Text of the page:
As time passes following the Dec. 28 crash of AirAsia flight 8501, it has become even more apparent that the need for real time tracking of the position of a commercial flight and real time transmission of flight data recorder information is necessary.
The issues aren’t new. Airplanes have gone missing since the dawn of aviation. Real impetus began to pick up after the 2009 disappearance of Air France flight 447. This flight went down over the South Atlantic in proximity to major thunderstorms. Radar coverage indicated the flight track but not the final position. ACARS, the system monitoring the health of the aircraft’s systems, transmitted enough information so that the airline, investigators and Airbus had a reasonable picture of what happened but a picture that was incomplete. It took five days to locate the first debris and bodies in the water and two years to locate and retrieve the black boxes, which filled in the picture of a flight crew in complete befuddlement over what was happening to their airplane. The accident was entirely avoidable, and the circumstances incorporated into future training may well save lives.
Despite the delay in finding the airplane and black boxes, the airline industry and regulators did nothing to require real time tracking and data transmission.
Then came Malaysia Airlines Flight 370. The flight, in clear weather, disappeared. The transponder and all radios were shut down. Had it not been for a system attempting a “handshake” with satellites, authorities would have had no idea where to look. The flight is still missing nine months later. Real time tracking and a fool-proof FDR transmitting system would not have prevent what is presumed by most to be a criminal act taking over the airplane, but the aviation industry would have a much clearer picture of what happened from FDR information and it would know where the airplane is.
But, predictably, the industry did nothing again.
Now there is AirAsia 8501. It disappeared in heavy thunderstorms, in an area where radar and radio coverage exists and nine days later authorities still haven’t definitively found the airplane, let alone its black boxes. This hasn’t stopped media and so-called experts, and even an Indonesian government agency, from declaring the cause of the accident and elements of the incident. Supposedly, any of the following happened:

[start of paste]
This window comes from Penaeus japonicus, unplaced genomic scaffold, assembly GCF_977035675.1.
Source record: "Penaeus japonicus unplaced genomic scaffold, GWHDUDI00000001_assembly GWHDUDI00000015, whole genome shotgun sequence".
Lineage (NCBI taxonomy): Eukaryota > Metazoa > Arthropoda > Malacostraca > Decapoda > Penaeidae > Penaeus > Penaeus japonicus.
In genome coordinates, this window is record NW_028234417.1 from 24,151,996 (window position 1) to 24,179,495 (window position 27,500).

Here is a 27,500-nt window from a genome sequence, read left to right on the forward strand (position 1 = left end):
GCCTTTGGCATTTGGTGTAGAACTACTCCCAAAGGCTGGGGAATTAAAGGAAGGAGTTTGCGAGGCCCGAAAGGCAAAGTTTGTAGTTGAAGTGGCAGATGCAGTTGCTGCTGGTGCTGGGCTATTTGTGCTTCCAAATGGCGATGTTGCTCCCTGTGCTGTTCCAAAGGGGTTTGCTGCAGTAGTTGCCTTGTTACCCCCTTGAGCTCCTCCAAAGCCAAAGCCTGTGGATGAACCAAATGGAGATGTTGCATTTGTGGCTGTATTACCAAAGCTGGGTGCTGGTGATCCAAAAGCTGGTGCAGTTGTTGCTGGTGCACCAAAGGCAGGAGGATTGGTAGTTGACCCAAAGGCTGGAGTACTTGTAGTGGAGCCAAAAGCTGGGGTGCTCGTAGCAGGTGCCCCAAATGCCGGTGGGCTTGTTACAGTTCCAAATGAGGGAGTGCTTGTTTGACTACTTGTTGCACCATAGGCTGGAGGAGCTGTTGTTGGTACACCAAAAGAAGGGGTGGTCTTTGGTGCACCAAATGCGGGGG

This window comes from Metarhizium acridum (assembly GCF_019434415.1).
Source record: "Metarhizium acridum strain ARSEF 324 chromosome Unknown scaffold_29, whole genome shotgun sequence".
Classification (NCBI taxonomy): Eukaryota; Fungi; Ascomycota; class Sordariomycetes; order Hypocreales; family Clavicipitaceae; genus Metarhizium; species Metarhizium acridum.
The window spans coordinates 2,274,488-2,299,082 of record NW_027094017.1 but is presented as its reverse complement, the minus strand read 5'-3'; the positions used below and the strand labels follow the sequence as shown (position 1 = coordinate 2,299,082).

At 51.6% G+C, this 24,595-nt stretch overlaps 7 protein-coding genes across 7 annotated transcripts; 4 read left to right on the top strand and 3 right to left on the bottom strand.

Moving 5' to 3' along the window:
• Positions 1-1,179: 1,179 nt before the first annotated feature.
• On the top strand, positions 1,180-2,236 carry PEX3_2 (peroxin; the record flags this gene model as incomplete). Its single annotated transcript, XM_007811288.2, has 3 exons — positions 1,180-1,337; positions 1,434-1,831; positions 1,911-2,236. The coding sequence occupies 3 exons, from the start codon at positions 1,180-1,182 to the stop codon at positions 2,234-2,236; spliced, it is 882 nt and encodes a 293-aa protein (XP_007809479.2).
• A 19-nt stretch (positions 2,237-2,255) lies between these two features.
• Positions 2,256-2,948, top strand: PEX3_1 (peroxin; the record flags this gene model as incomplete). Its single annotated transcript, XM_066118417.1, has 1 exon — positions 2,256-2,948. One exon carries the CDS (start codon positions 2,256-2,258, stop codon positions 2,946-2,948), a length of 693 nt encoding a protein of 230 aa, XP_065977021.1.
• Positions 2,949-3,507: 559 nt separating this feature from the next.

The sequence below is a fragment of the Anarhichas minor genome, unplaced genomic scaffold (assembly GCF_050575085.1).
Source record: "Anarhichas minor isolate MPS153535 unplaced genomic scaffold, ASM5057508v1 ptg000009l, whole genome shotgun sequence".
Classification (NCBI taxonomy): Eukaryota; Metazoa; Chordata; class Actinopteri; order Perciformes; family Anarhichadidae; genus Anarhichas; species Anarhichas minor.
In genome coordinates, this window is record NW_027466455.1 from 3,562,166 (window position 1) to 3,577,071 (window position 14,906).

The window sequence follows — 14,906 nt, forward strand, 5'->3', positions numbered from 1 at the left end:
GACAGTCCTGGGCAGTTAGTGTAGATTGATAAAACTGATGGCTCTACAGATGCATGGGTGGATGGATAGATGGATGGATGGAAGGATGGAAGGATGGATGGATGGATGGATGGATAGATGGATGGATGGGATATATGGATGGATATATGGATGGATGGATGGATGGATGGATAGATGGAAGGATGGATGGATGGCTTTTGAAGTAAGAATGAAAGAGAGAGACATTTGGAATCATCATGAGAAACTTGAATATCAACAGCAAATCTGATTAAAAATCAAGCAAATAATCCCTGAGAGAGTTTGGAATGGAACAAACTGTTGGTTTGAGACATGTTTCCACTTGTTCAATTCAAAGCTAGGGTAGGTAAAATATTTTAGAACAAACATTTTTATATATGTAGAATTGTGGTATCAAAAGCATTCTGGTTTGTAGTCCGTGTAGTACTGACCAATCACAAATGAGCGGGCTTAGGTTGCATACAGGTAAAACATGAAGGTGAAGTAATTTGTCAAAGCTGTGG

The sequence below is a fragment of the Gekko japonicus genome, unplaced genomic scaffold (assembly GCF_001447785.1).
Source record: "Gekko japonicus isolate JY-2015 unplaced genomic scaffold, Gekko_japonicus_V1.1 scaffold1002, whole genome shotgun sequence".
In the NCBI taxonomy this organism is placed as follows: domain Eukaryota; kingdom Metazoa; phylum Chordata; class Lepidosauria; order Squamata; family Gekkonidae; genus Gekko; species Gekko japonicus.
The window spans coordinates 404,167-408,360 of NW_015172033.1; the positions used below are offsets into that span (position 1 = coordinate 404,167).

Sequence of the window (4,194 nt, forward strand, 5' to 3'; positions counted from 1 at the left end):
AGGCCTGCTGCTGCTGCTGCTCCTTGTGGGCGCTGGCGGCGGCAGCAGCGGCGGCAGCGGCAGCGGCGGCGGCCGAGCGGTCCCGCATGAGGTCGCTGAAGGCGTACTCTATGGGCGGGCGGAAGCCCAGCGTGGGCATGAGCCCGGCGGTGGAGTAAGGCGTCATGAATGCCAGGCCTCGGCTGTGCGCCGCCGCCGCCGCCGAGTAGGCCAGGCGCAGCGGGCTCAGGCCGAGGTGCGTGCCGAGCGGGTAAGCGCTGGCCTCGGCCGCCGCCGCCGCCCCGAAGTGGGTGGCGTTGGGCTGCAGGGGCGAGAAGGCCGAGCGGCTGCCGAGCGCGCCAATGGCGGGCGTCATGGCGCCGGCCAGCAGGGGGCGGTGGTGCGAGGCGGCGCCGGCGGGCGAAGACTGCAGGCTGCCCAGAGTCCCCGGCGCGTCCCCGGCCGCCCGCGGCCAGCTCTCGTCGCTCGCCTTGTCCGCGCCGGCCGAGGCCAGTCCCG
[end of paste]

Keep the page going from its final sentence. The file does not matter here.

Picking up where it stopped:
It’s one thing to mention many of these, and other theories, as possibilities to explore (as we have done); it’s quite another to make declarations that this-or-that is what happened.
According to a news report, real time tracking is something AirAsia was already, on its own, beginning to install on its fleet. The airplane in question hadn’t been modified yet. Had it been, the location of the airplane would have been know right away. Had there been a safe water landing, as with US Airways 1549 in New York’s Hudson River years ago, getting to the site rapidly could have meant the difference between life and death. Had there been real time FDR information transmission, all these wild theories wouldn’t be floating out there. That they are is to the great disservice and most likely distress of the families and friends of the victims on the flight.
For the airline industry, installing real time transmission isn’t, on a per-plane basis, all that expensive. Canada’s First Air has locator transmission on its small fleet of Boeing 737s because it serves far north Canada, outside of radar coverage. The equipment is C$110,000 per plane. For an American Airlines or a Delta Air Lines, we’re talking real money with these large fleets.
For the industry, it all comes down to costs and in this context, dead people don’t matter, only cost matters. It’s the infamous tombstone mentality that enough people have to die before there is enough of an outcry to force regulators to do the right thing and force the airlines to follow. First Air and even AirAsia are to be commended to being leaders in real time location transmission.
Far more needs to be done.